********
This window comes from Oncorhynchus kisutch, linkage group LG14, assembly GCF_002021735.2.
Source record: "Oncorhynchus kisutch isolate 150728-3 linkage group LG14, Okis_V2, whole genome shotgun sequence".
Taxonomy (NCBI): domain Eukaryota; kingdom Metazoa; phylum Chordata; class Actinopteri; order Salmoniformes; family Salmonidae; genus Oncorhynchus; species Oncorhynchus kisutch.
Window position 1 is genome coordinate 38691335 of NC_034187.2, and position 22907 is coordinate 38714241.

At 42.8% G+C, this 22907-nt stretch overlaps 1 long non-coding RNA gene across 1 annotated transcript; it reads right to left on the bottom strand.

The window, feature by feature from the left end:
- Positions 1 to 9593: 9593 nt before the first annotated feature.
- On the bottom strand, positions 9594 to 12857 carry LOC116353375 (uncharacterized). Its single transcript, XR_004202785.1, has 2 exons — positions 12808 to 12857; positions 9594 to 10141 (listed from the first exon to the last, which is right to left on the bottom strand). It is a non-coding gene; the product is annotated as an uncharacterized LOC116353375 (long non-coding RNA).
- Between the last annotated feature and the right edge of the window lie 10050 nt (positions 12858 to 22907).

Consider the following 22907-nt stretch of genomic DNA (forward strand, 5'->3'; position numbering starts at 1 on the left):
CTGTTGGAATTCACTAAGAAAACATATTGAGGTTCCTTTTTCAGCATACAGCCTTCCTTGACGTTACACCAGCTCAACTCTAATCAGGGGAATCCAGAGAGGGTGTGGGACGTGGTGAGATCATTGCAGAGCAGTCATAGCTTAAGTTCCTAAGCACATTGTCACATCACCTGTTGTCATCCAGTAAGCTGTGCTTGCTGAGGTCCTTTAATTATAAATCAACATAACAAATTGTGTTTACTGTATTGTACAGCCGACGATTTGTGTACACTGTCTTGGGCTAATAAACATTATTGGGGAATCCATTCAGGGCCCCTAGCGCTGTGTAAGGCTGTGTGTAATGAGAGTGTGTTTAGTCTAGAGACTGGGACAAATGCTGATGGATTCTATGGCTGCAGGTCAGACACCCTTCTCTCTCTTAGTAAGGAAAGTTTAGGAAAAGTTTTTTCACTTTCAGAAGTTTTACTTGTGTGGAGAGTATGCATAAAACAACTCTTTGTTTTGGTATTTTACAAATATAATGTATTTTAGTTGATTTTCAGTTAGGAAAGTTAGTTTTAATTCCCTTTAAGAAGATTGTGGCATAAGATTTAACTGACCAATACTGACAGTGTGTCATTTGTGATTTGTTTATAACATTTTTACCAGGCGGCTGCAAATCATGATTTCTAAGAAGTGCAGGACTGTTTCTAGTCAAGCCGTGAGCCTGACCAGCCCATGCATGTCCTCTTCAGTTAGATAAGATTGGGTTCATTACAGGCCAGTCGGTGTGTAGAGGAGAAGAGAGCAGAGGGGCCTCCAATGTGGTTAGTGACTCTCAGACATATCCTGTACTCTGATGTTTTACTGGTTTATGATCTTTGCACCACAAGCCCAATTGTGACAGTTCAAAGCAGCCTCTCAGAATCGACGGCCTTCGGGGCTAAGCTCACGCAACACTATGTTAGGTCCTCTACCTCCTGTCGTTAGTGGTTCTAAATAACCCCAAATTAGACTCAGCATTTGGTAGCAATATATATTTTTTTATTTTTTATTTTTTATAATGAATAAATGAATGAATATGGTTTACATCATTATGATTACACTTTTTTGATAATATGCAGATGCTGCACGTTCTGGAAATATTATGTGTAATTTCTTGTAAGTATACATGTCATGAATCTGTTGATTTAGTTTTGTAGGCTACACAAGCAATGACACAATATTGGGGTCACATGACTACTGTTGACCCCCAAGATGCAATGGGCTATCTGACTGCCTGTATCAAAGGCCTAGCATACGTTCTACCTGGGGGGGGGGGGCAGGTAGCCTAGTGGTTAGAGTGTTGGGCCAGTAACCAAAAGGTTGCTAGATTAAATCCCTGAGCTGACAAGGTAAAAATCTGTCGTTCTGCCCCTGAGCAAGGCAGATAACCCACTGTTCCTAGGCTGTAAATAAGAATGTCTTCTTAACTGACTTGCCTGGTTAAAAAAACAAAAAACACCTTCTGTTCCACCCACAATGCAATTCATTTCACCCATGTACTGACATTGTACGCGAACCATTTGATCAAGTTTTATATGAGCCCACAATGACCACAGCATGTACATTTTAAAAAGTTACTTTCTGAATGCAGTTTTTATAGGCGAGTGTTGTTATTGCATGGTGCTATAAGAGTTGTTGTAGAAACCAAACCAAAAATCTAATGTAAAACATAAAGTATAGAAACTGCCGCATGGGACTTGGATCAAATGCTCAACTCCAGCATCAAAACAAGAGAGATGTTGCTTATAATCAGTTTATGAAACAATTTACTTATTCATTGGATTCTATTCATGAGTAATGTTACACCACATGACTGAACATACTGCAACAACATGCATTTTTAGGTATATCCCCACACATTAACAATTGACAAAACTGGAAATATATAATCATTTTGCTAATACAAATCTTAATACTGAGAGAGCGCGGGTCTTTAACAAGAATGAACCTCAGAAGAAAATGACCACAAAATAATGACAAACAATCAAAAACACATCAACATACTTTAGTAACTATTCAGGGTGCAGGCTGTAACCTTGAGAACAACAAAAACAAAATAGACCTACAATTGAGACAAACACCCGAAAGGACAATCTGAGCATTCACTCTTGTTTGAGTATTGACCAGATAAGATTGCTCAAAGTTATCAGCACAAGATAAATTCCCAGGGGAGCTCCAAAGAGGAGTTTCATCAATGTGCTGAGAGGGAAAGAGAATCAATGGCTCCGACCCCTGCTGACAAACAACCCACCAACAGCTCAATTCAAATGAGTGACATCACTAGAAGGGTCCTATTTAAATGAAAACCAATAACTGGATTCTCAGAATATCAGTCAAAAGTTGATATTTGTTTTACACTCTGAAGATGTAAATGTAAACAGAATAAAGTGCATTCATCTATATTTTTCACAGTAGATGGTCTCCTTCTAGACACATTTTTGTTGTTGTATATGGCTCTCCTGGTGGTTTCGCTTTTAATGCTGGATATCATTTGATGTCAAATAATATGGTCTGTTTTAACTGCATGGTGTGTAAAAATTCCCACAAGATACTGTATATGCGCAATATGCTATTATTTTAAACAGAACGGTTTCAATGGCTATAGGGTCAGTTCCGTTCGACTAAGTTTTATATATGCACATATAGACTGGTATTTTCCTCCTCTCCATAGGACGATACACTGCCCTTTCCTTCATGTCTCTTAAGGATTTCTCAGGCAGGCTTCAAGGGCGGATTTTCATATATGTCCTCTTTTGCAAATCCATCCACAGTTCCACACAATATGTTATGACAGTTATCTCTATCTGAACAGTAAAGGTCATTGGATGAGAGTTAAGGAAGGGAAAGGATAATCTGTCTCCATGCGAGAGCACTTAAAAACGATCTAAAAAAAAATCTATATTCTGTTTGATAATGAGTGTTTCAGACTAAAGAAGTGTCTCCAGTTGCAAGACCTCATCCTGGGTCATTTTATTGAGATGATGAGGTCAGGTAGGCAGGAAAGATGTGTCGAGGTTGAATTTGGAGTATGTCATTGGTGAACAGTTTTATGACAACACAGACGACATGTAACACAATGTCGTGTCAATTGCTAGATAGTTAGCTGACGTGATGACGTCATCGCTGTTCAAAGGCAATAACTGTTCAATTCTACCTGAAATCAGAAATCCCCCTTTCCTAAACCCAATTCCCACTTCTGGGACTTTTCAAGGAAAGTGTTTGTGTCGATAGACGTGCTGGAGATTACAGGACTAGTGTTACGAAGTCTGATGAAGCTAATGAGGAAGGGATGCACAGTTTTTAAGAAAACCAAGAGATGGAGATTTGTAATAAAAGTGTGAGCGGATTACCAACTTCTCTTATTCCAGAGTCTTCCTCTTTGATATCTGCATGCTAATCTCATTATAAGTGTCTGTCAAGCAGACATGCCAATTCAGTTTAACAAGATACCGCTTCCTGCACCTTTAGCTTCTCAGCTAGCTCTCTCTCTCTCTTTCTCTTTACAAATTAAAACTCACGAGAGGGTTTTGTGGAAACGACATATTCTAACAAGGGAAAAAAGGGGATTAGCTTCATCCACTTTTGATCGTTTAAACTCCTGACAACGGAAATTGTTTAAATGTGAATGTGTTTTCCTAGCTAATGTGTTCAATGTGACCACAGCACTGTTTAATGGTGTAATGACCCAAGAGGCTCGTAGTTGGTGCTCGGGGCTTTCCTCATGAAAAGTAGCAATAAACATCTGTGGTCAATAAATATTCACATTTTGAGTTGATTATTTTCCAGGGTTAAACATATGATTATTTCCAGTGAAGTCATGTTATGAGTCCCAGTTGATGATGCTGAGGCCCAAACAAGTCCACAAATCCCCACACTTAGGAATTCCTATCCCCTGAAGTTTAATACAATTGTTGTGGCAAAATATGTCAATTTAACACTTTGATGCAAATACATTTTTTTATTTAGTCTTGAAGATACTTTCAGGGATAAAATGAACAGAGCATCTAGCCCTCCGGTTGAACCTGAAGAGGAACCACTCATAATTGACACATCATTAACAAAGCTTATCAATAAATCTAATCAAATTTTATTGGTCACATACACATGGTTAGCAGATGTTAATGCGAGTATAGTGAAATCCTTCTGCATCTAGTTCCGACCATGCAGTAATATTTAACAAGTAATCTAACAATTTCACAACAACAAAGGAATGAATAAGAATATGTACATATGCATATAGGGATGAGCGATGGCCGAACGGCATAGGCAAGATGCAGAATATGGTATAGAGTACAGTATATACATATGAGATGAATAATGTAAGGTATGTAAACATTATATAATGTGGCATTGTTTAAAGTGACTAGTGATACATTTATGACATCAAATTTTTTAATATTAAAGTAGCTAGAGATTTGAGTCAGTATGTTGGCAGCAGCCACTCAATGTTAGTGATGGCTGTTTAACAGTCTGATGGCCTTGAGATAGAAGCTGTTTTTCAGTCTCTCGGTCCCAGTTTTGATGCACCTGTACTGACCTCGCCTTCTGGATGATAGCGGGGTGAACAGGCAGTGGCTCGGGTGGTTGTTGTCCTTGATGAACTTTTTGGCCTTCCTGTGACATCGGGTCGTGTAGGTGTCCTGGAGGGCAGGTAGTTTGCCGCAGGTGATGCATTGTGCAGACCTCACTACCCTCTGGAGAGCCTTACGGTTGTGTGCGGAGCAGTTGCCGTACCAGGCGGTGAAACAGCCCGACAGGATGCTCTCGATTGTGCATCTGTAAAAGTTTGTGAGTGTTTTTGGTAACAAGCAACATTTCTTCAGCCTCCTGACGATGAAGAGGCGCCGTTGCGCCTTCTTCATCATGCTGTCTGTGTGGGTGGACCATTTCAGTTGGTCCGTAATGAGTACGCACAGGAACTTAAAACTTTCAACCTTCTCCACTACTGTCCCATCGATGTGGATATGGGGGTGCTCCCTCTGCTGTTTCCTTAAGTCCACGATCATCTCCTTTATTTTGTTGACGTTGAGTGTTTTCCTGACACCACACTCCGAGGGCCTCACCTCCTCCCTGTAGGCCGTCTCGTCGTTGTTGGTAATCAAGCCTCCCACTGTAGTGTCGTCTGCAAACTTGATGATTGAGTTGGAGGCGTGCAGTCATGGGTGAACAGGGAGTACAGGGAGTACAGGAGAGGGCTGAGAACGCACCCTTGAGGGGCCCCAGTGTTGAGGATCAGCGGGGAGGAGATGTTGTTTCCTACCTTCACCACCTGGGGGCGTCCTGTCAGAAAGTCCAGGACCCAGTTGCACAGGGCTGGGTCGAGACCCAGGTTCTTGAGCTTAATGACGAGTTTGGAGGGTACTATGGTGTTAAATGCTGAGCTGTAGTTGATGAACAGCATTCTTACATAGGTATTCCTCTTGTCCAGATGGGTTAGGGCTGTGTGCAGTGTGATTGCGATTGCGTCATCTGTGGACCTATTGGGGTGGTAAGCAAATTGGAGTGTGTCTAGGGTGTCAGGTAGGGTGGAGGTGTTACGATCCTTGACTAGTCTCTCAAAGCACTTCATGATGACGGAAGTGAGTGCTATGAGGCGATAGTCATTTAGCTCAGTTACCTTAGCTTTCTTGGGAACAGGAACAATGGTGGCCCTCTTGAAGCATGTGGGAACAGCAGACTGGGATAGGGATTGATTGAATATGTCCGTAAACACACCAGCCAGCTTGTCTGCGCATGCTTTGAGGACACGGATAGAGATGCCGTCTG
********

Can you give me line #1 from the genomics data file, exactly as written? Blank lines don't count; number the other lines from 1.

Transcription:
This window comes from Oncorhynchus kisutch, linkage group LG14, assembly GCF_002021735.2.